Most single parents who experience problem debt have been affected by more than one factor, but these can be grouped into four main areas:
- Not enough income to cover living costs
82% of single parents in problem debt cited ‘not enough income to meet living costs’ as a reason for using credit – they were almost twice as likely to cite this than any other reason.
This struggle to make ends meet drives borrowing to pay for essentials like household bills, groceries and clothing for their children
- Relationship breakdown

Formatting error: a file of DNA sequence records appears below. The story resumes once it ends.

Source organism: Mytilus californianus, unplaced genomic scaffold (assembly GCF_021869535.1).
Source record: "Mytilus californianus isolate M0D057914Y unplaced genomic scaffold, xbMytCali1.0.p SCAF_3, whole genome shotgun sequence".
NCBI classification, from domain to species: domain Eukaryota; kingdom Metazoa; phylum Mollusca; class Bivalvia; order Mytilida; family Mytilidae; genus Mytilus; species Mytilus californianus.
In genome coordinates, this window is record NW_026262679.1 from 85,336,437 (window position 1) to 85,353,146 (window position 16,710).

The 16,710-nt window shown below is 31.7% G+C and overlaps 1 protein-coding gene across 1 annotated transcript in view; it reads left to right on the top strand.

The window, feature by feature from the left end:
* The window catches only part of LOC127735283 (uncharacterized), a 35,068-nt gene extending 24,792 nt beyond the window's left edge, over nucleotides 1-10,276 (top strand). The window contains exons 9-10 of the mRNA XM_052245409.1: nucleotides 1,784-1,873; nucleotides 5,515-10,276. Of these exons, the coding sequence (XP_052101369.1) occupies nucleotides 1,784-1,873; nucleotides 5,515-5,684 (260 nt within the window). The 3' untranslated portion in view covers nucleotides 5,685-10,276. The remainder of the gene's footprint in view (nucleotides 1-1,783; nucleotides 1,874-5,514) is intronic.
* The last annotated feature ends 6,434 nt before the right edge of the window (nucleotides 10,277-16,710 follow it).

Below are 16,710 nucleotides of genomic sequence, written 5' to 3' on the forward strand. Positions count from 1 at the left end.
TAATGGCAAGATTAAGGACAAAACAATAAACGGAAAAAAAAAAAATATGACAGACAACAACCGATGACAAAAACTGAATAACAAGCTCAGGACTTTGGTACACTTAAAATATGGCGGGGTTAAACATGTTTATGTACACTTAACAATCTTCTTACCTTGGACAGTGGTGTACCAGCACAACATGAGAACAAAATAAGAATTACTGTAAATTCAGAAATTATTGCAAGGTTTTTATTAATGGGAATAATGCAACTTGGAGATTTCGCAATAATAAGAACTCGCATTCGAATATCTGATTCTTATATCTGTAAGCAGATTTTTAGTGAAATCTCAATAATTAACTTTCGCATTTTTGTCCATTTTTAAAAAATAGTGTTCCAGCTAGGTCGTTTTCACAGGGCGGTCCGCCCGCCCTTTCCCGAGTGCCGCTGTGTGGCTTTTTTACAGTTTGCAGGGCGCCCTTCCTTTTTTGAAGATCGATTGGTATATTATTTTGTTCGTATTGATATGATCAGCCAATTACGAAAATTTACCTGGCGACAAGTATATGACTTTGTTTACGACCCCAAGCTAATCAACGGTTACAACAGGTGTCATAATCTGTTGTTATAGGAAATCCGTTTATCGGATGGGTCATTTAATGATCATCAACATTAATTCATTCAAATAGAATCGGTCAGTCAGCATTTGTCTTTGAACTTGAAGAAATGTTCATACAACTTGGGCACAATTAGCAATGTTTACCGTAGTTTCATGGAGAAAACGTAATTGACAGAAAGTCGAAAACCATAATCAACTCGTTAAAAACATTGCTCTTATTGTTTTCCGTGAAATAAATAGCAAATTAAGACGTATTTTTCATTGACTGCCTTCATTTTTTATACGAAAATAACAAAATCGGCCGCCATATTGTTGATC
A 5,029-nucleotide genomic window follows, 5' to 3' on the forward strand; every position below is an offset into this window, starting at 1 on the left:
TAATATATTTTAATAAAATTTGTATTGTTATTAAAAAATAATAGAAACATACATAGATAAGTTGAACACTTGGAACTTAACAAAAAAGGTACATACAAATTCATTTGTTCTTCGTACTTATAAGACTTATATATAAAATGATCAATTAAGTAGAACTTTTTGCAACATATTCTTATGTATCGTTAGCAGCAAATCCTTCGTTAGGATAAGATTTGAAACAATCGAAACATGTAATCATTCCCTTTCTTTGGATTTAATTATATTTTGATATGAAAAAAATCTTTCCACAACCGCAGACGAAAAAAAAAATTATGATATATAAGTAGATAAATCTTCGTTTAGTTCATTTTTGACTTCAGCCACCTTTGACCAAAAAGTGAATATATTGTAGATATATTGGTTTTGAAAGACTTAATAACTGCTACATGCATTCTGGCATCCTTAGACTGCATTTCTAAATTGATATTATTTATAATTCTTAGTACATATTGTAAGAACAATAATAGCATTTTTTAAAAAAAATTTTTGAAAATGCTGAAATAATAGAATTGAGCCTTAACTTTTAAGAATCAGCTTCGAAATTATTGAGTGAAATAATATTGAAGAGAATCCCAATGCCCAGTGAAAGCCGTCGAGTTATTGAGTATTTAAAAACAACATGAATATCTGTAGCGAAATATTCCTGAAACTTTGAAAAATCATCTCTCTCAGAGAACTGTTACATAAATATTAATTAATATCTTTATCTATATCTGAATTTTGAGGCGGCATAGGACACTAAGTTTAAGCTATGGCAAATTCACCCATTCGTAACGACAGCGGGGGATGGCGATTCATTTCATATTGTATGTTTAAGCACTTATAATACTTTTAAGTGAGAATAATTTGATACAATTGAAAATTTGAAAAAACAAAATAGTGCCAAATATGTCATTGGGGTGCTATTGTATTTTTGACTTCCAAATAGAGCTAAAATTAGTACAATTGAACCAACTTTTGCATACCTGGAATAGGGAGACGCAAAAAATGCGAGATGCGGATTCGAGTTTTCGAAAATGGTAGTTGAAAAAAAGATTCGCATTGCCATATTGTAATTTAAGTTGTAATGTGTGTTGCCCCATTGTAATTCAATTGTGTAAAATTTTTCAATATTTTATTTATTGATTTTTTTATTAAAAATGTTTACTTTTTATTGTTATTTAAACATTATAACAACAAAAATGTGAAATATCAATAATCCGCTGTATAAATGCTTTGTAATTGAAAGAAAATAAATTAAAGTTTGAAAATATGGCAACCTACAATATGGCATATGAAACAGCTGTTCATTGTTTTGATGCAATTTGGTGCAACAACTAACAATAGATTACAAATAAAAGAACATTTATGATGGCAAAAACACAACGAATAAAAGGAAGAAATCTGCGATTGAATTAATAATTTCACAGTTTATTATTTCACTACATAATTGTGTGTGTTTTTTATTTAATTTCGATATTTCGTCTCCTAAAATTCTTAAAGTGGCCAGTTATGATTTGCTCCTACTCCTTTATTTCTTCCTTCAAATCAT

Just under half (44%) of single parents cited relationship breakdown or divorce as a reason for being in problem debt – common expenses included legal fees, moving home and the cost of disentangling finances
- Economic abuse
48% of single parents in our survey sample had experienced some form of economic abuse by a former partner, including controlling the acquisition of money and resources, limiting how money and economic resources are used, and undermining the ability to maintain economic resources
- Life shocks
Life shocks feature prominently in the reasons single parents cite for being in problem debt, including illness or disability (28%), moving home (17%) and unemployment (15%)
How can we fix this?
Our report sets out recommendations for the government to protect single parents against problem debt and support those affected.
Our recommendations can be grouped into three key priorities: